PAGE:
CHARLESTOWN — Four members of the Charlestown Police Department have been placed on sick leave after testing positive for COVID-19, leading officials to implement enhanced testing for the department and town staff.
Charlestown Police Chief Michael Paliotta and Town Administrator Mark Stankiewicz confirmed Monday that four police employees, all officers assigned to the patrol division, have tested positive for COVID-19. The first case was confirmed in a test taken on July 4, with two others testing positive later in the week and a fourth case confirmed in results that were returned Monday morning.
"The findings are a result of tests performed when an officer developed a fever and symptoms consistent with coronavirus near the end of the officer's shift on July 3," Paliotta said. "That officer called in sick from work on July 4 and was advised at that time to get tested."
A volunteer with the Charlestown Ambulance Rescue Service has also tested positive in June. The volunteer followed all Rhode Island Department of Health and CDC guidelines during recovery and has since returned to work. Officials said a town employee had also tested positive two months ago, but showed no symptoms and further testing led officials to believe the first test returned a false positive.
No other cases involving first responders or town employees have been reported. The names and ages of those impacted have not been released.
After learning that an officer tested positive, Stankiewicz said officials notified the Department of Health. He said any coworkers who had been in contact with the officer were notified and tested, and the state has assigned a nurse to monitor the situation in hopes of hindering further transmission of the disease.
Stankiewicz said that all four remain on leave at this time and will continue to be out until they meet state requirements and guidelines, which includes being asymptomatic for at least one week and returning negative results in two consecutive tests taken at least 24 hours apart.
There is no timetable for their return, he said.
Both Paliotta and Stankiewicz said they could not comment on the origins of the first officer's case, but noted that the state has conducted contract tracing for those impacted. Families and friends of those impacted have also been notified, Stankiewicz said.
"We can determine where it might have began, but it's all speculation because of the 14-day gestation period," Stankiewicz said. "Knowing where it comes from is one thing, proving it is another."
The sudden rise in positive cases provides a challenge for the small-town police department, which is now missing 20% of its force as a result of the positive tests. The agency has just 20 sworn officers, including Paliotta, and he said the department has had to supplement shifts using its overtime budget.
Paliotta was adamant that the issue has not impacted the agency's ability to respond to calls or patrol-shift staffing. He admitted that it could, however, if cases surge.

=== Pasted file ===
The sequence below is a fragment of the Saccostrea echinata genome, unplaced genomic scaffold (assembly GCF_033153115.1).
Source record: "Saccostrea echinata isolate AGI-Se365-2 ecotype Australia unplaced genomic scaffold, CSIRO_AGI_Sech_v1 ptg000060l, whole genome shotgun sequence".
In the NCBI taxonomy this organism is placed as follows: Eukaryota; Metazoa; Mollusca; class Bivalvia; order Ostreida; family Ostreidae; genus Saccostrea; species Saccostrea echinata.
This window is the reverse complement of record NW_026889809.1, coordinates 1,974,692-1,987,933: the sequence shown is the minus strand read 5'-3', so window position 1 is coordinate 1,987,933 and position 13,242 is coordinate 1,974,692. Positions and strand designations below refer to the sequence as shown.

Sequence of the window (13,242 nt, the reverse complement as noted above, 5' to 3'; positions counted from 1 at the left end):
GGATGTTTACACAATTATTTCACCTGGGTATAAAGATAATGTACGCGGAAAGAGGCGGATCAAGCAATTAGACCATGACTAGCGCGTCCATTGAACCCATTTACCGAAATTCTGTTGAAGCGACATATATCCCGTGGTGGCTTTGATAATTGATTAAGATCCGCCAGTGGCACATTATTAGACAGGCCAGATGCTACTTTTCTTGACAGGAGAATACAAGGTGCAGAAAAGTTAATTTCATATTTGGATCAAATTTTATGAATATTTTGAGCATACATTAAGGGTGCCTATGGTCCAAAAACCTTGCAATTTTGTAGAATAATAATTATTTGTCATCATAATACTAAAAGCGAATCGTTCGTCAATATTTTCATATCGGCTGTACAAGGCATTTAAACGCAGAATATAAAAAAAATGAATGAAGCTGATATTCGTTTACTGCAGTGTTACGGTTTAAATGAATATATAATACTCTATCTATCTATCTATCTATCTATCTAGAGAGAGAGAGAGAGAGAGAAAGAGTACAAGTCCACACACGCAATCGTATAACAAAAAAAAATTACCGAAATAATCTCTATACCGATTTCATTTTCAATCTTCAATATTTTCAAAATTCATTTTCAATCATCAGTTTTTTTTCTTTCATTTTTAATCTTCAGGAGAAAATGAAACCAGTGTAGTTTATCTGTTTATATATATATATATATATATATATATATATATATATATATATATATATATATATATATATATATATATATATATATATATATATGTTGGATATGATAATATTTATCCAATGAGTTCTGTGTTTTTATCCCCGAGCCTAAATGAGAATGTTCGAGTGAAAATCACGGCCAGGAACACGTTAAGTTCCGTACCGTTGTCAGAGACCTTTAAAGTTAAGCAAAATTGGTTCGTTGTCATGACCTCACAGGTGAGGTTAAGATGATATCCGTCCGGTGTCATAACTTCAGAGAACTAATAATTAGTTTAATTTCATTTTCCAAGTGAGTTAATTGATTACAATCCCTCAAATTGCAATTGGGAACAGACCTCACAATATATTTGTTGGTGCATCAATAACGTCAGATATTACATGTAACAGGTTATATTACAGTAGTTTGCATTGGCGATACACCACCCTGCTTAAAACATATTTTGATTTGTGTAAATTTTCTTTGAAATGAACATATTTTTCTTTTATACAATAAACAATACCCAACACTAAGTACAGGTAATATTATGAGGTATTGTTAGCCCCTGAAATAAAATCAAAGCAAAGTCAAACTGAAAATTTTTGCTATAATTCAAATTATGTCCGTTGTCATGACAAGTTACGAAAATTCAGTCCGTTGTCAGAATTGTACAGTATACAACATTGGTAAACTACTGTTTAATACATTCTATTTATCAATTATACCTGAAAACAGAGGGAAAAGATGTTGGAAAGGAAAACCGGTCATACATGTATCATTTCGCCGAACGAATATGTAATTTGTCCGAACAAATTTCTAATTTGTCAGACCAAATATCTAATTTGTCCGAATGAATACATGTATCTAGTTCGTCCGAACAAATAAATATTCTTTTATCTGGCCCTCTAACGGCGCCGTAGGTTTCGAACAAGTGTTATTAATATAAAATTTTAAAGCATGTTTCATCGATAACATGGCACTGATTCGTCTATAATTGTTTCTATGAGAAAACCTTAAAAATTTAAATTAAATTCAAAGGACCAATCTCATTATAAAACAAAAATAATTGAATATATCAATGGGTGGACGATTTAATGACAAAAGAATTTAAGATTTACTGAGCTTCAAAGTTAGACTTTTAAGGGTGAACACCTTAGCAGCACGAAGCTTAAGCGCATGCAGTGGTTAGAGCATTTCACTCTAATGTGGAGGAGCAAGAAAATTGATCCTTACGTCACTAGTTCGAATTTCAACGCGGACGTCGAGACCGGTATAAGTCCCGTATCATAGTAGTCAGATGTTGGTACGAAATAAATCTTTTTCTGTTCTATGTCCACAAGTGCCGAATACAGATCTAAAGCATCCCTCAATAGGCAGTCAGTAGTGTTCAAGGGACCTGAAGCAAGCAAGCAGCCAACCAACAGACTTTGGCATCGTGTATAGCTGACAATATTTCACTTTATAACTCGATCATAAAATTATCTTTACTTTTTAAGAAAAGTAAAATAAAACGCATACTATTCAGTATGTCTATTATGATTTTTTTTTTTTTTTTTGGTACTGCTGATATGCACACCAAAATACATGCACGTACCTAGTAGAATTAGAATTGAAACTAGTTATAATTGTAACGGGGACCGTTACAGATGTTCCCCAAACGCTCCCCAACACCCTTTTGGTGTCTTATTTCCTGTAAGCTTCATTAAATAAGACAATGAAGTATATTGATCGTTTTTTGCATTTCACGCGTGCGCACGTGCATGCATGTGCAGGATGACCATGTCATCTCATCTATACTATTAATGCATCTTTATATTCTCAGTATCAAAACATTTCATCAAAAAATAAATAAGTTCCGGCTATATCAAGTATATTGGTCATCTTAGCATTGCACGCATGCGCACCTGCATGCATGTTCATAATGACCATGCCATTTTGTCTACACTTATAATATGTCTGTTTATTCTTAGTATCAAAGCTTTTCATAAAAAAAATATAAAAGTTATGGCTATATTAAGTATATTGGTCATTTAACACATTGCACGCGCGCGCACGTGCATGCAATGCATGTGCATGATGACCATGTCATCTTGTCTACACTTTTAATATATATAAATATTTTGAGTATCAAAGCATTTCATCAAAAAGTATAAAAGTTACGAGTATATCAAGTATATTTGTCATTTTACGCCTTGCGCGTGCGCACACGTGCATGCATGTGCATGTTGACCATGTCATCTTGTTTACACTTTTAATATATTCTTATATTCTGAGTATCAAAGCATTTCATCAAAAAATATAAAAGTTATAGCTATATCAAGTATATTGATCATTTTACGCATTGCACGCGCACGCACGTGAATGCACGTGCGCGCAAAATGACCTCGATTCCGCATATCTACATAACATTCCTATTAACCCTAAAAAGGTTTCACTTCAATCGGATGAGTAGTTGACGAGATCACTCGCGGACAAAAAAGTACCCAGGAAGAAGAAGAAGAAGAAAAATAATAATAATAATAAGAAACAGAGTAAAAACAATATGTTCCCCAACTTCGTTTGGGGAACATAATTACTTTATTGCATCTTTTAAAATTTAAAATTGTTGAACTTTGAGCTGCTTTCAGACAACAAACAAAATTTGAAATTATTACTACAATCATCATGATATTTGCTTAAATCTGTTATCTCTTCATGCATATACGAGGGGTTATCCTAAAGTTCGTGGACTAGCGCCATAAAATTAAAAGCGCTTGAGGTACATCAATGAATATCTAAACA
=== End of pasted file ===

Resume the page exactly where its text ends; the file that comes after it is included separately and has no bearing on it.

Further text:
"We will continue to adjust as needed and would consider scheduling changes such as implementing a 12-hour shift," Paliotta said. "We've had very good cooperation from staff. They've been reminded how important it is not to come to work if they are feeling ill and reminded to notify me of any plans to travel, especially if it's to an area that may be considered a hot spot."
The department has also implemented other efforts to prevent spread of the disease, including eliminating roll call, staggering locker-room presence and changing at home, using separate equipment, and cleaning thoroughly before and after shifts.
Since the first test, Stankiewicz said the department and Charlestown Town Hall have both been disinfected and cleaned using professional crews with Trauma Services LLC, a bioremediation company based in Mansfield, Mass. Town janitorial staff have also continued to disinfect highly trafficked areas of both the police department and town hall frequently.
A partnership with Charlestown Ambulance Rescue Service, which has staff, including Ambulance Chief Andrew Kettle, trained to conduct COVID-19 testing, has also allowed the town to stay ahead of testing needs and remain knowledgeable about when and where cases may be coming from.
The officers were not believed to have had any contact with other town staff, Stankiewicz said, but the community provided free testing as a precautionary measure last week for all Charlestown employees. A total of 56 staff members were tested on Friday in the Charlestown Police Department parking lot.
Results of those tests have not yet been returned. Most test results are typically returned in two to four days.
Stankiewicz said the town will also continue to work with Kettle and conduct further testing on two-day cycles as necessary to assure the safety of all first responders and town employees. For now, however, both he and Paliotta said they are confident that things are under control.
"These four members do work together and had overlapped on shifts as well as equipment use," Paliotta said. "We have no reason to believe anyone else was impacted."